xeni — 2013-10-02T10:15:29-04:00 — #1
fuzzyfungus — 2013-10-02T10:32:59-04:00 — #2
I've never understood the theory that amnesty helps the transition away from authoritarian impunity. Sure, as an application of the essential principle that some people are too important for accountability, it has influential friends; but it's the most dreadful sort of whitewash.
irmo — 2013-10-02T11:26:14-04:00 — #3
Do you know what happens when there isn't an amnesty law smoothing the transition to democracy?
Look at Lybia and Syria.
ashen_victor — 2013-10-02T12:45:46-04:00 — #4
Spanish roads are littered with cadavers.
Victims of Francos´ repression cannot get any relief. Each time someone ask to dig the mass graves of the Civil War the ruling party (Popular Party, or PP as is also know) becomes enrage and say that the leftist are seeking vengeance and revenge, and that those matters should be let to "rest" not to disturb the peace and memory of those fallen during the confrontation. YET, the same ruling party celebrate the victories and heroes of the fascists force, even with national-socialistic paraphernalia! Young members of the Popular Party all around Spain are posing in photographs with fascist and nazi symbols and posting them on social media.
Spain is corrupt and putrid to it´s core. There was not a true transition from dictatorship to democracy, our king was set by the dictator himself and talking about a plebiscite to ask the nation if they want a monarchy is taboo.
irmo — 2013-10-02T12:47:07-04:00 — #5
You're talking about people with a capacity for committing heinous crimes established a priori. If it's in their best interests to fight to the bitter end, they do.
fuzzyfungus — 2013-10-02T13:08:10-04:00 — #6
It is pragmatic to offer conditional amnesty to sufficiently low-ranked peons who are willing to flip on their bosses... You can't fight to the bitter end without an army of some sort. It's the "Hooray! Amnesty for absolutely everybody at all levels!" stuff I find baffling.
You aren't going to get the small fry to assist in their own prosecution, nor is it terribly high priority; but a few more high-ranking types getting hung from lampposts and dragged through the streets? Sounds like progress.
irmo — 2013-10-02T13:29:10-04:00 — #7
When the price for getting that done is a repeat of a civil war, people who remember the last time around are less inclined to demand it.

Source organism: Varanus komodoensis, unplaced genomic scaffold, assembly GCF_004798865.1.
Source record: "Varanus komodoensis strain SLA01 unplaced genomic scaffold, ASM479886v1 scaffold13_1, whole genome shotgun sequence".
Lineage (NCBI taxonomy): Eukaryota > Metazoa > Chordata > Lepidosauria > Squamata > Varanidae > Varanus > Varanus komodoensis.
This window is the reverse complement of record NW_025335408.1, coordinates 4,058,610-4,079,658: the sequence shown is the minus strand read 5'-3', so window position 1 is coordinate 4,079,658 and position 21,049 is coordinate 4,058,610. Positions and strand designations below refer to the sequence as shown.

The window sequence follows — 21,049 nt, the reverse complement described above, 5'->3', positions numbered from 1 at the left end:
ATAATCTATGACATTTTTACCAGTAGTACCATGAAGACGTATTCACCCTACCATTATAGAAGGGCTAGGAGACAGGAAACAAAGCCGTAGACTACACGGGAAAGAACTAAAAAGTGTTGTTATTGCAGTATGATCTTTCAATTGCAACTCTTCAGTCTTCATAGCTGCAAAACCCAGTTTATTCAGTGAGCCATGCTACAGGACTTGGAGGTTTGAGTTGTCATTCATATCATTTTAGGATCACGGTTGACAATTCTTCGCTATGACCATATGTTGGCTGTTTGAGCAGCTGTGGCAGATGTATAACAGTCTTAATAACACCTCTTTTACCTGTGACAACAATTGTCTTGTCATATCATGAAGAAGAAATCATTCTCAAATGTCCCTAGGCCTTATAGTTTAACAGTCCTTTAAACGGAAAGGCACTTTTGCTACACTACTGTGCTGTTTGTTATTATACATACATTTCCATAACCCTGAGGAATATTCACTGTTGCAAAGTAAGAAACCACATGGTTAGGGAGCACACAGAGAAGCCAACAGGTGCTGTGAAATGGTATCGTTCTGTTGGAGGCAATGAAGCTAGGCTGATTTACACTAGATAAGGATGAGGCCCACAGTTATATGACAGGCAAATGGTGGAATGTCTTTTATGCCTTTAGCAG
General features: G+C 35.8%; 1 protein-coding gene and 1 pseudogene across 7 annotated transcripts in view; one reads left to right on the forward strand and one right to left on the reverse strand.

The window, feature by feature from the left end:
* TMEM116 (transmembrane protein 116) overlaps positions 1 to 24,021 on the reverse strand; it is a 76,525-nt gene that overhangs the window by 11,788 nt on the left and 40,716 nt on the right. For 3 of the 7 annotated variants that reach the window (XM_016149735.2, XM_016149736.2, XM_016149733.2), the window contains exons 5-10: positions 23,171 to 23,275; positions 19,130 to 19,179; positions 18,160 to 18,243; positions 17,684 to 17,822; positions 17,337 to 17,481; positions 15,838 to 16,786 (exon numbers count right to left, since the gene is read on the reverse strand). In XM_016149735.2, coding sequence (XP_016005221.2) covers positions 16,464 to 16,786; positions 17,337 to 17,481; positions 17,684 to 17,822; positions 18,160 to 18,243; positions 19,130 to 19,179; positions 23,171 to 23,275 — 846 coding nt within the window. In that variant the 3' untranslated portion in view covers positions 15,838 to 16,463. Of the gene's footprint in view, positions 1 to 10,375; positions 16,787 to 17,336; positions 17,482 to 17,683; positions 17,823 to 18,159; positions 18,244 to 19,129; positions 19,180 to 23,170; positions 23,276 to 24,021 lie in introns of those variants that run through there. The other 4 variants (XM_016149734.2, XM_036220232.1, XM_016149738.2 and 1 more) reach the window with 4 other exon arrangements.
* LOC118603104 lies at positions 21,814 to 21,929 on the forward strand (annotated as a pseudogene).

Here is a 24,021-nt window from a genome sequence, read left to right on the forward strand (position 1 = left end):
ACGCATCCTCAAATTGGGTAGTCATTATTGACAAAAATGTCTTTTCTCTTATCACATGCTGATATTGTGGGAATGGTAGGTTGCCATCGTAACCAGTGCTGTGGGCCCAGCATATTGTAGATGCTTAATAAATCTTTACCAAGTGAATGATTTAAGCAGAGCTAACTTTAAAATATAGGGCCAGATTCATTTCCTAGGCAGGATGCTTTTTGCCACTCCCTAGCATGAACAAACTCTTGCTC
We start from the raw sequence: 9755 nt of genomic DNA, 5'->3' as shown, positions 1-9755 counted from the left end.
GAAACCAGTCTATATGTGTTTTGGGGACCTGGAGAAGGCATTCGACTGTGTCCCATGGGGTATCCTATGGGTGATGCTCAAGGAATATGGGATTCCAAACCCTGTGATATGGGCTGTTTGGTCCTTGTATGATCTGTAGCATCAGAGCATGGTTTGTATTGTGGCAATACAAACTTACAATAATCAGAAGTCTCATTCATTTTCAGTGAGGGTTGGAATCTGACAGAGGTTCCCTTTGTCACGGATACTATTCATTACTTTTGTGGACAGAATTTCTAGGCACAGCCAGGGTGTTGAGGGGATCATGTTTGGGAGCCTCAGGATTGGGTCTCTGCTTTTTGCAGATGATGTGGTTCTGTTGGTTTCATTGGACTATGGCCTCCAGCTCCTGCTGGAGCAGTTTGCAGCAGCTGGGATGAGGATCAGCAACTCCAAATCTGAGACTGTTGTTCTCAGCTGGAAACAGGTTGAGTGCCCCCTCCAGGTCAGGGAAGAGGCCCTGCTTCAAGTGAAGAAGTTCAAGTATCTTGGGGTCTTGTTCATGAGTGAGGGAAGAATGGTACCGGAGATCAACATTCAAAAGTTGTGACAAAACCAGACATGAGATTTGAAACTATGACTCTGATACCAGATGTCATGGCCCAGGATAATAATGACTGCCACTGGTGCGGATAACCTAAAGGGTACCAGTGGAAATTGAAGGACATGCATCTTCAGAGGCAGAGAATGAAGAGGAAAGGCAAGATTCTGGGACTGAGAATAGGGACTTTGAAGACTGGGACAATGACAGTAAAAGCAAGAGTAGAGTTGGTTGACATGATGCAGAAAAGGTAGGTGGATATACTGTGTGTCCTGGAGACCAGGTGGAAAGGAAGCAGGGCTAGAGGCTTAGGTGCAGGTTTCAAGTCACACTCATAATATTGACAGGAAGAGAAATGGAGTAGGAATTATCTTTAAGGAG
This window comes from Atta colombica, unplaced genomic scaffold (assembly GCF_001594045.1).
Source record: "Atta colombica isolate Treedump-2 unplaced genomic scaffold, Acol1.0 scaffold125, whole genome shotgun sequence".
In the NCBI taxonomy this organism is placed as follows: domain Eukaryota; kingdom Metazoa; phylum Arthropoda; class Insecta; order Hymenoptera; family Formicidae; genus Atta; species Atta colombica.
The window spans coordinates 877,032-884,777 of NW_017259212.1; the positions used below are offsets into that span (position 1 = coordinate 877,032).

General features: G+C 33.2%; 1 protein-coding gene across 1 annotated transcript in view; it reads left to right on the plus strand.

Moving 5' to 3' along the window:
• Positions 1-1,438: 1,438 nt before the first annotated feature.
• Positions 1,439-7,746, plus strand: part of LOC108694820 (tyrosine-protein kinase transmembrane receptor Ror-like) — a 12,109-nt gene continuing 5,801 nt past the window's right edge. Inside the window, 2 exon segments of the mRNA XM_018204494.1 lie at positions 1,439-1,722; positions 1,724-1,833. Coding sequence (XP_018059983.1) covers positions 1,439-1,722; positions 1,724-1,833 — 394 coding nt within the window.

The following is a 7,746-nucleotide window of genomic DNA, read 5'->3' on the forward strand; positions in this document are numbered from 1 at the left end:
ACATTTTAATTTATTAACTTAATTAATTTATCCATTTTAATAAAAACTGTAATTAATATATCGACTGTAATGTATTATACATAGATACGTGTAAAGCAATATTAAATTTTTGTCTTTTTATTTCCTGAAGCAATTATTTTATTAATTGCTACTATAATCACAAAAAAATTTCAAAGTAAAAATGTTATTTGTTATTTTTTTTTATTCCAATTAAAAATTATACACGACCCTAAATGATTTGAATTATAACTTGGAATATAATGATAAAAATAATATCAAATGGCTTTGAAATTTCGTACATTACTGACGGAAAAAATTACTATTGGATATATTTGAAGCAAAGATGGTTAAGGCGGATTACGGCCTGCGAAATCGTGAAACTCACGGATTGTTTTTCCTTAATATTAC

llazy8 — 2013-10-06T00:43:05-04:00 — #8
Wasn't like that here in Argentina. After the (obviously U.S. supported) dictatorship was over, and democracy returned, they put the military leaders of the Junta on trial. Yes, it's true that the military made noise about possibly trying to launch another coup if the court trials didn't stop, and eventually the democratic government negotiated a final deadline, when supposedly nobody else would be tried for crimes against humanity. And then Spain tried and convicted a guy who had escaped Argentina's justice system because so many Spanish citizens died during the dictatorship. You have to understand how closely linked the two countries are in terms of huge swaths of the population only a couple generations apart.
After that, Argentina passed new laws that revoked the final deadline, and the last decade has seen a lot of ex-dictators (known as 'represores') get court trials and go to jail. And it's been damn good for the people who didn't support t he right-wingers. And there has not been any dragging through streets or public hangings and civil war hasn't broken out again and it makes sense that the huge population of Spanish descendants, many of whom lost family to Franco's regime, would look to this court system to try criminals who aren't being tried over there. It was good when Videla (Argentina) died in prison. Even though everyone knew he was more comfortable in there than the average street thug. Even though he was defiant to the last, flaunting his Vatican connections during his trial. It made people feel better that he went to jail, and died there. No public hanging, no civil war. A rule-of-law society which deals with murderers in a civilized manner.
llazy8 — 2013-10-06T00:57:46-04:00 — #9
Unrelated: It drives me up the wall how every time a US newspaper reports on a Spanish-speakng country, the reporter sounds like they got their information about the mood on the streets from some preppy 20 year old business administration student, probably the son of their ex host family (from that summer abroad back yonder . . . sigh).
It's rather common for richer people to both speak English and be more from the political right, but reporters should have more sources than the few Anglophilic wanna-be's who always hate populist politics. Imagine reading in a major Chilean newspaper that 'Americans are trying to resist the authoritarian regime's imposed heath care mandates, though no one knows how long the people can hold out.' - that is about how our news is always reported in the US, in about the same proportions of conservative minority being reported as though they were the country.
This NYT reporter just stated that the possible trial was ruffling feathers and felt like an unwelcome intrusion to the Spanish, though every single quoted source was in favor of extradition. And they don't even blink. Gah!
xeni — 2013-10-07T10:15:28-04:00 — #10
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